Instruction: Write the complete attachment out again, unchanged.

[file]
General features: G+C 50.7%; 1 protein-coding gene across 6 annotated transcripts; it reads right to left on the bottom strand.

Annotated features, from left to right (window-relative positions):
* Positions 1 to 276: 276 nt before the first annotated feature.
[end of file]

General features: G+C 50.7%; 1 protein-coding gene across 6 annotated transcripts; it reads right to left on the bottom strand.

Annotated features, from left to right (window-relative positions):
* Positions 1 to 276: 276 nt before the first annotated feature.